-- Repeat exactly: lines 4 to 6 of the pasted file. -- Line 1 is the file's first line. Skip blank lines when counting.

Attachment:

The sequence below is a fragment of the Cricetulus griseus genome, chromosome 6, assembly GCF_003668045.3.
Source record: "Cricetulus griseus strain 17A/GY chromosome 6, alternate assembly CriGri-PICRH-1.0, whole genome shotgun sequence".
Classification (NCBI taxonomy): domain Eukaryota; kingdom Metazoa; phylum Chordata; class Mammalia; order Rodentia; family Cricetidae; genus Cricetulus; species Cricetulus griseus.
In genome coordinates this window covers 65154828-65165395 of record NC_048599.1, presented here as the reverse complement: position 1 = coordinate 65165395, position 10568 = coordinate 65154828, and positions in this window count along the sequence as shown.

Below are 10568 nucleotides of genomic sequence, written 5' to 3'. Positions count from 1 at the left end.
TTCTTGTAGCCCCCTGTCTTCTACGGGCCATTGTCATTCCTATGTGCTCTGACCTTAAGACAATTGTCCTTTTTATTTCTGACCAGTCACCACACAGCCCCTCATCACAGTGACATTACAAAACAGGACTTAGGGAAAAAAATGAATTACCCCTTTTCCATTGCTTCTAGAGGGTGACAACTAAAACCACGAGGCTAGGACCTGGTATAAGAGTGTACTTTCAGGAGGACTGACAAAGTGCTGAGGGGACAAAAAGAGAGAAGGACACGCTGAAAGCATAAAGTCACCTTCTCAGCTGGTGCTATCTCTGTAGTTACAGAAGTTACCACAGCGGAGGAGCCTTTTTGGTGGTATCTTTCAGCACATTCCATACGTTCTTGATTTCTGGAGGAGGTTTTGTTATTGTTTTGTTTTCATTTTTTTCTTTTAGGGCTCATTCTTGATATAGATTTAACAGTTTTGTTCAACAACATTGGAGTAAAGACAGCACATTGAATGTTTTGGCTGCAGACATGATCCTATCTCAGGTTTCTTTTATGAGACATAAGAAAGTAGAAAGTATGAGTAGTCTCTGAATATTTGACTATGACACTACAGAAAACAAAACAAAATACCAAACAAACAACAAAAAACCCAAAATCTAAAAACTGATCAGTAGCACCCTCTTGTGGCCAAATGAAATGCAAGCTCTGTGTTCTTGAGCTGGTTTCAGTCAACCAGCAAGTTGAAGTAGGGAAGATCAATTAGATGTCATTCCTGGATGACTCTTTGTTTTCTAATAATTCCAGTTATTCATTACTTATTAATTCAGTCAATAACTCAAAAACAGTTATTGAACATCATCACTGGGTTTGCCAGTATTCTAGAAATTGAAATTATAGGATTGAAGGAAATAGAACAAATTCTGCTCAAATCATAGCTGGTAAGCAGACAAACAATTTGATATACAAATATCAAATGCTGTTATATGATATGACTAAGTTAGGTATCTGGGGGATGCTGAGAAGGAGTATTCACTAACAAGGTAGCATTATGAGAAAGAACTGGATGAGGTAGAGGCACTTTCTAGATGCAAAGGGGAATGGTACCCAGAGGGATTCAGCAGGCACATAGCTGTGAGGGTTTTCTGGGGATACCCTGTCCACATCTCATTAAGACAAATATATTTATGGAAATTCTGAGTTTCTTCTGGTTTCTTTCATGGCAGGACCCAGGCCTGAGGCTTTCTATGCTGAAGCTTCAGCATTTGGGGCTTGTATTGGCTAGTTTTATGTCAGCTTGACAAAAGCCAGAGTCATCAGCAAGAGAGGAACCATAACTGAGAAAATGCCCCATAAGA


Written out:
In genome coordinates this window covers 65154828-65165395 of record NC_048599.1, presented here as the reverse complement: position 1 = coordinate 65165395, position 10568 = coordinate 65154828, and positions in this window count along the sequence as shown.

Below are 10568 nucleotides of genomic sequence, written 5' to 3'. Positions count from 1 at the left end.
TTCTTGTAGCCCCCTGTCTTCTACGGGCCATTGTCATTCCTATGTGCTCTGACCTTAAGACAATTGTCCTTTTTATTTCTGACCAGTCACCACACAGCCCCTCATCACAGTGACATTACAAAACAGGACTTAGGGAAAAAAATGAATTACCCCTTTTCCATTGCTTCTAGAGGGTGACAACTAAAACCACGAGGCTAGGACCTGGTATAAGAGTGTACTTTCAGGAGGACTGACAAAGTGCTGAGGGGACAAAAAGAGAGAAGGACACGCTGAAAGCATAAAGTCACCTTCTCAGCTGGTGCTATCTCTGTAGTTACAGAAGTTACCACAGCGGAGGAGCCTTTTTGGTGGTATCTTTCAGCACATTCCATACGTTCTTGATTTCTGGAGGAGGTTTTGTTATTGTTTTGTTTTCATTTTTTTCTTTTAGGGCTCATTCTTGATATAGATTTAACAGTTTTGTTCAACAACATTGGAGTAAAGACAGCACATTGAATGTTTTGGCTGCAGACATGATCCTATCTCAGGTTTCTTTTATGAGACATAAGAAAGTAGAAAGTATGAGTAGTCTCTGAATATTTGACTATGACACTACAGAAAACAAAACAAAATACCAAACAAACAACAAAAAACCCAAAATCTAAAAACTGATCAGTAGCACCCTCTTGTGGCCAAATGAAATGCAAGCTCTGTGTTCTTGAGCTGGTTTCAGTCAACCAGCAAGTTGAAGTAGGGAAGATCAATTAGATGTCATTCCTGGATGACTCTTTGTTTTCTAATAATTCCAGTTATTCATTACTTATTAATTCAGTCAATAACTCAAAAACAGTTATTGAACATCATCACTGGGTTTGCCAGTATTCTAGAAATTGAAATTATAGGATTGAAGGAAATAGAACAAATTCTGCTCAAATCATAGCTGGTAAGCAGACAAACAATTTGATATACAAATATCAAATGCTGTTATATGATATGACTAAGTTAGGTATCTGGGGGATGCTGAGAAGGAGTATTCACTAACAAGGTAGCATTATGAGAAAGAACTGGATGAGGTAGAGGCACTTTCTAGATGCAAAGGGGAATGGTACCCAGAGGGATTCAGCAGGCACATAGCTGTGAGGGTTTTCTGGGGATACCCTGTCCACATCTCATTAAGACAAATATATTTATGGAAATTCTGAGTTTCTTCTGGTTTCTTTCATGGCAGGACCCAGGCCTGAGGCTTTCTATGCTGAAGCTTCAGCATTTGGGGCTTGTATTGGCTAGTTTTATGTCAGCTTGACAAAAGCCAGAGTCATCAGCAAGAGAGGAACCATAACTGAGAAAATGCCCCATAAGA